Fun fact.  Brian Darcy James did every reading in town for a number of years and was jilted over and over again.  He now plays the jilted husband of Debra Messing on SMASH.  He got a part and is making the big bucks.  I like it.

6)  Directors and producers read Broadway chat boards.  Fact or fiction?

Fact.  Duh.  But they will claim they don’t.

And for my least favorite quote of the night (and dear SMASH please stop railing on chorus performers.)

7)  People in the ensemble “turn down the wattage and can’t turn it back up again.”  Fact or fiction?

Fiction.  It is very rare to be a performer who is “always in the chorus” or a performer who “always plays the lead”. People move back and forth depending on the show.  Yes, absolutely, there are people who do more chorus work (I would fall into that category) but there are a lot of friends of mine who straddle both.  I am not trying to say that there isn’t a special zip to certain performers–I remember when I saw Kristen Chenowith in You’re a Good Man Charlie Brown and it was absolutely apparent that this girl had something special.  No doubt.  It was palpable.  That is what they want for Marilyn and while I understand and appreciate it, I wish they’d stop taking swings at the chorus.  Lots of people do both chorus parts and play principal roles.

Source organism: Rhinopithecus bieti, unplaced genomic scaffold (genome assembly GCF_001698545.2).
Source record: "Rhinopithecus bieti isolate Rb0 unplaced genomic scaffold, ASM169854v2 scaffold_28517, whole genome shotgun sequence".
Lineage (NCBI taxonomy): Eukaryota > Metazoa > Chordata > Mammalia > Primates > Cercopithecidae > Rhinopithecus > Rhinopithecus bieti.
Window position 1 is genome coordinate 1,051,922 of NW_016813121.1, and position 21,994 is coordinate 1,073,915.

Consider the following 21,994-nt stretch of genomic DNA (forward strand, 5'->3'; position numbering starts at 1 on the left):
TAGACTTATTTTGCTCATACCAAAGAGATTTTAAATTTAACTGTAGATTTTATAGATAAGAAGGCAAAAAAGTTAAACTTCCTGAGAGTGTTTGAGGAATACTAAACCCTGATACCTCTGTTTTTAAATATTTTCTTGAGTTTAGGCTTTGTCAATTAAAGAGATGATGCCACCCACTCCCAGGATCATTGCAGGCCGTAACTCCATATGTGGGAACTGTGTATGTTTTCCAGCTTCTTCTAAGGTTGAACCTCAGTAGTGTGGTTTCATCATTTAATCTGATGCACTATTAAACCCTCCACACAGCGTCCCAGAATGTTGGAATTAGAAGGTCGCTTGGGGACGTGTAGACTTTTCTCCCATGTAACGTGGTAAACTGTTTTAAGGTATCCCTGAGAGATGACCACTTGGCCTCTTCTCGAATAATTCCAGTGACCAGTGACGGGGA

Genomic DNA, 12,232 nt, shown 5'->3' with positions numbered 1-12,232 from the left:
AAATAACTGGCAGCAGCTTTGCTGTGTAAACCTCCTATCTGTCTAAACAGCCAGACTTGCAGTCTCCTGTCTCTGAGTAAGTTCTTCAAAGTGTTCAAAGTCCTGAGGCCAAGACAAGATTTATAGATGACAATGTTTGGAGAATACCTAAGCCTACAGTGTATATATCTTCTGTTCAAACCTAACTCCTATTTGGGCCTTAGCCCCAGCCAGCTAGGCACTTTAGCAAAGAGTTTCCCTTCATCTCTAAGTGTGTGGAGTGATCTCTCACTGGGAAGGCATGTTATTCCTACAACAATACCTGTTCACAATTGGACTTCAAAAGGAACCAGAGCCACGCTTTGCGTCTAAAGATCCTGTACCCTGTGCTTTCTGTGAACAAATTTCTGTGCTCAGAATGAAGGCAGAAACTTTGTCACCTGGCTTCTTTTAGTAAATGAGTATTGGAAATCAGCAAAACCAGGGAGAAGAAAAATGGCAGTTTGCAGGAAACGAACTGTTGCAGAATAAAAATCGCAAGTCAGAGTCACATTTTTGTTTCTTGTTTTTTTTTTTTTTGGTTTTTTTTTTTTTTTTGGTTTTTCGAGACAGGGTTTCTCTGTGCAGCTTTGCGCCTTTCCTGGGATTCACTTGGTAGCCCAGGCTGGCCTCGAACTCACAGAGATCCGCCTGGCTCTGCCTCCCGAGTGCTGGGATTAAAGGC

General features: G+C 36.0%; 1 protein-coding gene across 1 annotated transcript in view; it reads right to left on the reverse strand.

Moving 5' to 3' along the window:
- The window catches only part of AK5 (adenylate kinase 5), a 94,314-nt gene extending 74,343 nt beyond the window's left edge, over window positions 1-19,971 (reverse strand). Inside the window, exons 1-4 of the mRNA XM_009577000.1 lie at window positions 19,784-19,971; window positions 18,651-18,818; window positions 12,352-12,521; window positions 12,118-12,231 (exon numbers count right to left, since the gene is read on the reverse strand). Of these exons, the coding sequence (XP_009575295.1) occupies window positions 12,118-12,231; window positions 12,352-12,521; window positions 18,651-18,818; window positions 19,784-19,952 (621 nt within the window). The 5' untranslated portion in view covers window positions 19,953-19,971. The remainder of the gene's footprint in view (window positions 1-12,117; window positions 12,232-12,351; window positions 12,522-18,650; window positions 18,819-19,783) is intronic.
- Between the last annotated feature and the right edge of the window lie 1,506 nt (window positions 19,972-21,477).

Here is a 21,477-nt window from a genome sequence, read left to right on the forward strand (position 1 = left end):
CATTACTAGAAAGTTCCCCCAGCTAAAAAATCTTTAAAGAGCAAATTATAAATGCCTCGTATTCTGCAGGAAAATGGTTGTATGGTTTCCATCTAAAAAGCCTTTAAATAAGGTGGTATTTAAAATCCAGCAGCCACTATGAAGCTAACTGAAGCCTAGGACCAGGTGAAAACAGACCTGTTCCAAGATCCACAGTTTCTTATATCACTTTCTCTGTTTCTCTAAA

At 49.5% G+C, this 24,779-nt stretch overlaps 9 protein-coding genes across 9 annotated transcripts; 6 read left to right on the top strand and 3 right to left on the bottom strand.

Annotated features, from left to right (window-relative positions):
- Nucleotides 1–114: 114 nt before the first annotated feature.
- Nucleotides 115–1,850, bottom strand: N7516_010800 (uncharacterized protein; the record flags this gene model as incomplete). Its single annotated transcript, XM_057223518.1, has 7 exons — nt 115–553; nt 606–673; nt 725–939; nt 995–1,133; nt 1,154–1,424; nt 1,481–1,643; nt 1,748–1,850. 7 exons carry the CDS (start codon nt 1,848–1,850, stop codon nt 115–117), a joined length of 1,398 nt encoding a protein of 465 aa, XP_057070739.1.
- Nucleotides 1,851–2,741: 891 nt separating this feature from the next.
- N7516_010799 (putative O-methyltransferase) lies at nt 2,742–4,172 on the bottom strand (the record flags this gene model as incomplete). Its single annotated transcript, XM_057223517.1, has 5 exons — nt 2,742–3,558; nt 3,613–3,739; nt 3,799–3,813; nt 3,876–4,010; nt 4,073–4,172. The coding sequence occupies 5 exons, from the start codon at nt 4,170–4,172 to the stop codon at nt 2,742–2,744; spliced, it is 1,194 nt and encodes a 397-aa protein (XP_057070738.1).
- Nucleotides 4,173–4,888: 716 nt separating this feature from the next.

Thanks for playing!

(For the next SMASH post, go here)

 

 


 

 

 

About Sharon Wheatley

Mother of Charlotte and Beatrix. Sometimes an actress. Sometimes a writer. I'm glad you're here.
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13 Responses to SMASH Fact or Fiction Episode 7 “The Workshop”

  1. Debbie says:

    Love your blog! I'm wondering about this epi and the fact that Derek kept telling Ivy she was "off her game". What was your take on that? I honestly did find something… lacking… that was always there in rehearsals. I couldn't put my finger on it, but her performance seemed to be ratcheted down a few notches.

  2. Drabengi says:

    I was hoping that Ivy and her mom would sing an impromptu, off -the-cuff, angry/ tender duet in the bedroom. Bernadette Peters looks great; so I wonder if Derek will come on to her.

  3. J-Man says:

    "Seriously, who can fault a show that has Bernadette Peters singing a musical theater song in prime time on a major network." .

    8) NBC is still a major network. FICTION.

    Oh, and his name is spelled Brian d'Arcy James.

  4. Rachel says: